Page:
Ask most athletes who their idols are, and they’ll give you a list of their favourite athletes, and why they wish to follow in their footsteps. That’s not so much the case for So Kwun-wai, who is a shooting guard for Ying Wa College’s basketball team, and who led his team to win the Nike All Hong Kong Schools Jing Ying Basketball Tournament against Diocesan Boys’ School (DBS) on February 5.
“I want to develop my own style,” says the basketball player. “And I’ll do that by learning from the techniques of different basketball stars [and creating my own].”
Kwun-wai, 17, is well known for his shooting techniques on court, which means his opponents tend to keep a very careful eye on him in matches, but even when he’s on the offensive, Kwun-wai places a lot of emphasis on defence.
“San Antonio Spurs’ Kawhi Leonard always manages to stop his rivals from scoring,” Kwun-wai says. “He prevents people from passing the ball to whoever he is guarding – and [watching] his technique has helped me realise how important defence is. You need both, not just offence, to be an all-rounded basketball player.”
When the team set up shooting opportunities for him, Kwun-wai makes sure that he gives his best for every shot. But what is it about Kwun-wai that makes him such a formidable shooting guard?
“I train hard,” he says immediately. “The DBS basketball team had, for many years, taken the titles in all of the inter-school competitions, and it was hard to beat them. I’ve been trying to work on my shots, to make them more accurate. [During practise] I shoot more than 10 times in each position, and I try to make sure I successfully make at least seven shots.”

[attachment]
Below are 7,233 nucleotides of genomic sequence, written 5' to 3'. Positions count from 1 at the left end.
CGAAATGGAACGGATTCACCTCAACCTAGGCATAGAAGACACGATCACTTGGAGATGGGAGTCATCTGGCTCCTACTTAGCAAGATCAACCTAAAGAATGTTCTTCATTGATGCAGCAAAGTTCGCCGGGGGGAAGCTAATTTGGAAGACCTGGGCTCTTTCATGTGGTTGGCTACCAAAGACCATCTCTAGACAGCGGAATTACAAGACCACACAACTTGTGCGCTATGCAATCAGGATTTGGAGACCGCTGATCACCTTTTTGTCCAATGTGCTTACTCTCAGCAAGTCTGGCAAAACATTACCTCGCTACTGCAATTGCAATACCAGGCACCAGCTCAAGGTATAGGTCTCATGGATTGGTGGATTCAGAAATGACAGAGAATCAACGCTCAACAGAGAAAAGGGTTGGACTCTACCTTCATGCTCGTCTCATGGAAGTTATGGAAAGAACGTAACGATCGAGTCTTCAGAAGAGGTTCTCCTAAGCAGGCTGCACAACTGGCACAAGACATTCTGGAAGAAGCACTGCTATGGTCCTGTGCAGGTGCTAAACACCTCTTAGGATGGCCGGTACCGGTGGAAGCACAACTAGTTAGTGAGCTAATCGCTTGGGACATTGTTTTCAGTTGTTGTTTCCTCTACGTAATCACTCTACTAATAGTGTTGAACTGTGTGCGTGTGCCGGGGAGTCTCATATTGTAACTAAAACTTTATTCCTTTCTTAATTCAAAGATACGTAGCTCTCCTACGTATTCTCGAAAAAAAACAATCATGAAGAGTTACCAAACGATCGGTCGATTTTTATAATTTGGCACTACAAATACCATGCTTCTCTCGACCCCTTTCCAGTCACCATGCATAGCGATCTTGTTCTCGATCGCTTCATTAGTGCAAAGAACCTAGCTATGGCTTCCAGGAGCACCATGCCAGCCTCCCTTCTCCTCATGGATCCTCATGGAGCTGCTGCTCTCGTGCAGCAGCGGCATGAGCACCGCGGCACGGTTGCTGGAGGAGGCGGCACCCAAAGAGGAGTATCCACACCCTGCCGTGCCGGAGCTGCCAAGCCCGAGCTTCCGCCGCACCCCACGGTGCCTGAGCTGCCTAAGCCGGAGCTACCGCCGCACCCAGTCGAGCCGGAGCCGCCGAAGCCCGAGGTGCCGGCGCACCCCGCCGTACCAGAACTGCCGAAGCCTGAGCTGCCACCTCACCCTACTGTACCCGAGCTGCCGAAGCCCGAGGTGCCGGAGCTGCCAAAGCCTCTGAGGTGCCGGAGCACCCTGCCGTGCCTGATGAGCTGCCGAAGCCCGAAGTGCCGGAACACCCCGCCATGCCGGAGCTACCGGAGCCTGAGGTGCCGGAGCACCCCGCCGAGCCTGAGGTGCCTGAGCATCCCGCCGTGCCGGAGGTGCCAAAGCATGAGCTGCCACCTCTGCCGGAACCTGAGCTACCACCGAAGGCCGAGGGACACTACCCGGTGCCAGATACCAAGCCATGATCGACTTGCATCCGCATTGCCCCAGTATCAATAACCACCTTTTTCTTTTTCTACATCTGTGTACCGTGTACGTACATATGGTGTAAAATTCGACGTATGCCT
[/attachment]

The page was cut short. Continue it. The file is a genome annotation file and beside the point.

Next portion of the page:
Every time he misses a shot, he considers what might have gone wrong; his posture, or the angle of the shot. That diligence helped before the tournament, but to win against DBS, the team needed more than just his improved shooting.
“This year we developed a number of strategies, and most of them were based on quick attacks,” Kwun-wai explains. “The DBS basketball players are physically stronger [than us], so we needed to be faster than them. For example, during our offence, we had two players guarding the DBS centre Yip Yiu-pong. One of our players would then suddenly attack by running inside the zone and taking the shot.”
Kwun-wai’s hard work was rewarded when he was named Most Valuable Player in the tournament, and his team defeated the defending champions DBS 72-70 in the final at MacPherson Stadium, Mong Kok. The victory, Kwun-wai says, was a sweet one. It felt like they had meted out revenge for their defeat to DBS in the final of the A-Grade Inter-school Basketball Competition (Division One – Kowloon) in November last year.
The shooting guard attributes their success to toughness of the mind too.
“I don’t feel particularly confident when I play against DBS, but this year was my last year. I told myself and the team how far we had gone and how much we had accomplished just to reach this stage, and why we couldn’t let our efforts go to waste now. So even though we were trailing DBS by 10 points after the third set, we didn’t panic and focused on scoring. It was a great feeling when we took the two point lead and went on to win the match,” he said.
“No words can describe how I felt after winning the tournament. I’ve no regrets, because I love basketball and I love every single game I play.”
If you could have the abilities of any animal for one competition, which one would you choose and why?
The poisonous snake – it’s so agile and fast, and it has a deadly attack. One bite from it and its prey is dead. I’d love to have the ability to be super quick (so that I could score) and super deadly (so that I could win).
What food would you never give up?
Eggs. They provide protein and give me lots of energy.
Which fictional character would you choose as your teammate?
I would want Hanamichi Sakuragi from the Japanese manga Slam Dunk. He has great rebounding and jump shooting skills, and he could help our team score lots.
What song title best describes you when you’re playing your sport?
Shakira’s Try Everything, which is also a feature song of the film Zootopia. With lyrics like: “Birds don’t just fly, they fall down and get up/Nobody learns without getting it wrong,” it’s taught me that we need to learn from our mistakes, not just move on. We need to stop worrying about “hitting the ground”, and start concentrating more on “getting up” to win.
Edited by Ginny Wong